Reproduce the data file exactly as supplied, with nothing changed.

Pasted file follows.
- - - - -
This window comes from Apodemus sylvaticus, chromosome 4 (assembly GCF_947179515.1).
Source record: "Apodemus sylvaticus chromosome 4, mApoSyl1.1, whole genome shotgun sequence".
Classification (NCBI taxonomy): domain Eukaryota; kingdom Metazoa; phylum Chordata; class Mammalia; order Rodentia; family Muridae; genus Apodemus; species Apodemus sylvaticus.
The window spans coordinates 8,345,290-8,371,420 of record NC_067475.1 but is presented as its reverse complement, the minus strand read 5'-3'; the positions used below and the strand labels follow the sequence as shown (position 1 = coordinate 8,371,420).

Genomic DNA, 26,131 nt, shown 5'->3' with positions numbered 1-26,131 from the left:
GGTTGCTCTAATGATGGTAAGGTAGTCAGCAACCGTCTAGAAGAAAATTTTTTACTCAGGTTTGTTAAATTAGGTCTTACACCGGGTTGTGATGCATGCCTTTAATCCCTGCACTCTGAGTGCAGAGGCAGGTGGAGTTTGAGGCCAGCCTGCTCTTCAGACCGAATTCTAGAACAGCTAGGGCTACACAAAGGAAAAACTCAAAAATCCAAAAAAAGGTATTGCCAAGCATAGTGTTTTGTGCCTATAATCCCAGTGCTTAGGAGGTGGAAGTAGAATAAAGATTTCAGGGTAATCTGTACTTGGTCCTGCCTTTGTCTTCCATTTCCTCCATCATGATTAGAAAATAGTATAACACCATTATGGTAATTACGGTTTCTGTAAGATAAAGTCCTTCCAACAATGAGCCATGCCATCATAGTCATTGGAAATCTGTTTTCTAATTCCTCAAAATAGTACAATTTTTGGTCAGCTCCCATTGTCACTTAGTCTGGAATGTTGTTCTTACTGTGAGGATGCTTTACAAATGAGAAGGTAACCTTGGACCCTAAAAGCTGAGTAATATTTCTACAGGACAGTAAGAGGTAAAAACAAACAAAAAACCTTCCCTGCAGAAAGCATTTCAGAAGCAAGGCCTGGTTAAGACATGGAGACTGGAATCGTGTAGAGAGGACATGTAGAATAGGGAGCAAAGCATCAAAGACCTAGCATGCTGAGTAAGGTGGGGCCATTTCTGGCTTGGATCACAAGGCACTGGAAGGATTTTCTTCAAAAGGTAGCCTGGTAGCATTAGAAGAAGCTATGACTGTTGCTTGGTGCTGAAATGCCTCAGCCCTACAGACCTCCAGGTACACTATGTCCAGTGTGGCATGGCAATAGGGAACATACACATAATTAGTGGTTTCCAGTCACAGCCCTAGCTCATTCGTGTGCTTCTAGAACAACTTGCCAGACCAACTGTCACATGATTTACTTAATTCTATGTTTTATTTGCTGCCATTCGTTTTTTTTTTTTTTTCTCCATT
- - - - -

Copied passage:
This window comes from Apodemus sylvaticus, chromosome 4 (assembly GCF_947179515.1).
Source record: "Apodemus sylvaticus chromosome 4, mApoSyl1.1, whole genome shotgun sequence".
Classification (NCBI taxonomy): domain Eukaryota; kingdom Metazoa; phylum Chordata; class Mammalia; order Rodentia; family Muridae; genus Apodemus; species Apodemus sylvaticus.
The window spans coordinates 8,345,290-8,371,420 of record NC_067475.1 but is presented as its reverse complement, the minus strand read 5'-3'; the positions used below and the strand labels follow the sequence as shown (position 1 = coordinate 8,371,420).

Genomic DNA, 26,131 nt, shown 5'->3' with positions numbered 1-26,131 from the left:
GGTTGCTCTAATGATGGTAAGGTAGTCAGCAACCGTCTAGAAGAAAATTTTTTACTCAGGTTTGTTAAATTAGGTCTTACACCGGGTTGTGATGCATGCCTTTAATCCCTGCACTCTGAGTGCAGAGGCAGGTGGAGTTTGAGGCCAGCCTGCTCTTCAGACCGAATTCTAGAACAGCTAGGGCTACACAAAGGAAAAACTCAAAAATCCAAAAAAAGGTATTGCCAAGCATAGTGTTTTGTGCCTATAATCCCAGTGCTTAGGAGGTGGAAGTAGAATAAAGATTTCAGGGTAATCTGTACTTGGTCCTGCCTTTGTCTTCCATTTCCTCCATCATGATTAGAAAATAGTATAACACCATTATGGTAATTACGGTTTCTGTAAGATAAAGTCCTTCCAACAATGAGCCATGCCATCATAGTCATTGGAAATCTGTTTTCTAATTCCTCAAAATAGTACAATTTTTGGTCAGCTCCCATTGTCACTTAGTCTGGAATGTTGTTCTTACTGTGAGGATGCTTTACAAATGAGAAGGTAACCTTGGACCCTAAAAGCTGAGTAATATTTCTACAGGACAGTAAGAGGTAAAAACAAACAAAAAACCTTCCCTGCAGAAAGCATTTCAGAAGCAAGGCCTGGTTAAGACATGGAGACTGGAATCGTGTAGAGAGGACATGTAGAATAGGGAGCAAAGCATCAAAGACCTAGCATGCTGAGTAAGGTGGGGCCATTTCTGGCTTGGATCACAAGGCACTGGAAGGATTTTCTTCAAAAGGTAGCCTGGTAGCATTAGAAGAAGCTATGACTGTTGCTTGGTGCTGAAATGCCTCAGCCCTACAGACCTCCAGGTACACTATGTCCAGTGTGGCATGGCAATAGGGAACATACACATAATTAGTGGTTTCCAGTCACAGCCCTAGCTCATTCGTGTGCTTCTAGAACAACTTGCCAGACCAACTGTCACATGATTTACTTAATTCTATGTTTTATTTGCTGCCATTCGTTTTTTTTTTTTTTTCTCCATT